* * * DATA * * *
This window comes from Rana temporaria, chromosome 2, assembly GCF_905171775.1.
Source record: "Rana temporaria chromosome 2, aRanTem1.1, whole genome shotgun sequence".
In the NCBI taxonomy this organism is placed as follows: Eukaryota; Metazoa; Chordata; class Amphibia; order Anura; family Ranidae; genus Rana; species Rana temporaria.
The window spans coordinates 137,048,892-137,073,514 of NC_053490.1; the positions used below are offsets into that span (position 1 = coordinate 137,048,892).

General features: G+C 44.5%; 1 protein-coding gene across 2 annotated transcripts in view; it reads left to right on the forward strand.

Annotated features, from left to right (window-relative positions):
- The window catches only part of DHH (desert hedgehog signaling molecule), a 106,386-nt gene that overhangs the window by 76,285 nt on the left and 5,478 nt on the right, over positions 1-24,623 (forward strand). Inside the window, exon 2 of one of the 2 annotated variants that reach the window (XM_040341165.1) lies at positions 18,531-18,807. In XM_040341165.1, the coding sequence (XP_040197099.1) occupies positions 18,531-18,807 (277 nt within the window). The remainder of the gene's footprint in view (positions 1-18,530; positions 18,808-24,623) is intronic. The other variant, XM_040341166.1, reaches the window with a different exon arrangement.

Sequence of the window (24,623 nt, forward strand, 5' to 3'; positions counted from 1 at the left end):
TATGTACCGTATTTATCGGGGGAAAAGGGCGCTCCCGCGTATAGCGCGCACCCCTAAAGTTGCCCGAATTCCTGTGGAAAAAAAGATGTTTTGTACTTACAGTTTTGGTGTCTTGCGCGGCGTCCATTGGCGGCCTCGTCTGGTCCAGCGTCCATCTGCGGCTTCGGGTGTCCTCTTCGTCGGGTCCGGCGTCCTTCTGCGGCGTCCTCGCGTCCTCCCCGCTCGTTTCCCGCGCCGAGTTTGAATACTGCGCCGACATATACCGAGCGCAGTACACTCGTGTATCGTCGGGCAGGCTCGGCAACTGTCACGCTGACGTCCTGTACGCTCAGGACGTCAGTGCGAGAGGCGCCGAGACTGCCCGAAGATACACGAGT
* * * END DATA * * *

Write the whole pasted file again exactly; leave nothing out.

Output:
This window comes from Rana temporaria, chromosome 2, assembly GCF_905171775.1.
Source record: "Rana temporaria chromosome 2, aRanTem1.1, whole genome shotgun sequence".
In the NCBI taxonomy this organism is placed as follows: Eukaryota; Metazoa; Chordata; class Amphibia; order Anura; family Ranidae; genus Rana; species Rana temporaria.
The window spans coordinates 137,048,892-137,073,514 of NC_053490.1; the positions used below are offsets into that span (position 1 = coordinate 137,048,892).

General features: G+C 44.5%; 1 protein-coding gene across 2 annotated transcripts in view; it reads left to right on the forward strand.

Annotated features, from left to right (window-relative positions):
- The window catches only part of DHH (desert hedgehog signaling molecule), a 106,386-nt gene that overhangs the window by 76,285 nt on the left and 5,478 nt on the right, over positions 1-24,623 (forward strand). Inside the window, exon 2 of one of the 2 annotated variants that reach the window (XM_040341165.1) lies at positions 18,531-18,807. In XM_040341165.1, the coding sequence (XP_040197099.1) occupies positions 18,531-18,807 (277 nt within the window). The remainder of the gene's footprint in view (positions 1-18,530; positions 18,808-24,623) is intronic. The other variant, XM_040341166.1, reaches the window with a different exon arrangement.

Sequence of the window (24,623 nt, forward strand, 5' to 3'; positions counted from 1 at the left end):
TATGTACCGTATTTATCGGGGGAAAAGGGCGCTCCCGCGTATAGCGCGCACCCCTAAAGTTGCCCGAATTCCTGTGGAAAAAAAGATGTTTTGTACTTACAGTTTTGGTGTCTTGCGCGGCGTCCATTGGCGGCCTCGTCTGGTCCAGCGTCCATCTGCGGCTTCGGGTGTCCTCTTCGTCGGGTCCGGCGTCCTTCTGCGGCGTCCTCGCGTCCTCCCCGCTCGTTTCCCGCGCCGAGTTTGAATACTGCGCCGACATATACCGAGCGCAGTACACTCGTGTATCGTCGGGCAGGCTCGGCAACTGTCACGCTGACGTCCTGTACGCTCAGGACGTCAGTGCGAGAGGCGCCGAGACTGCCCGAAGATACACGAGT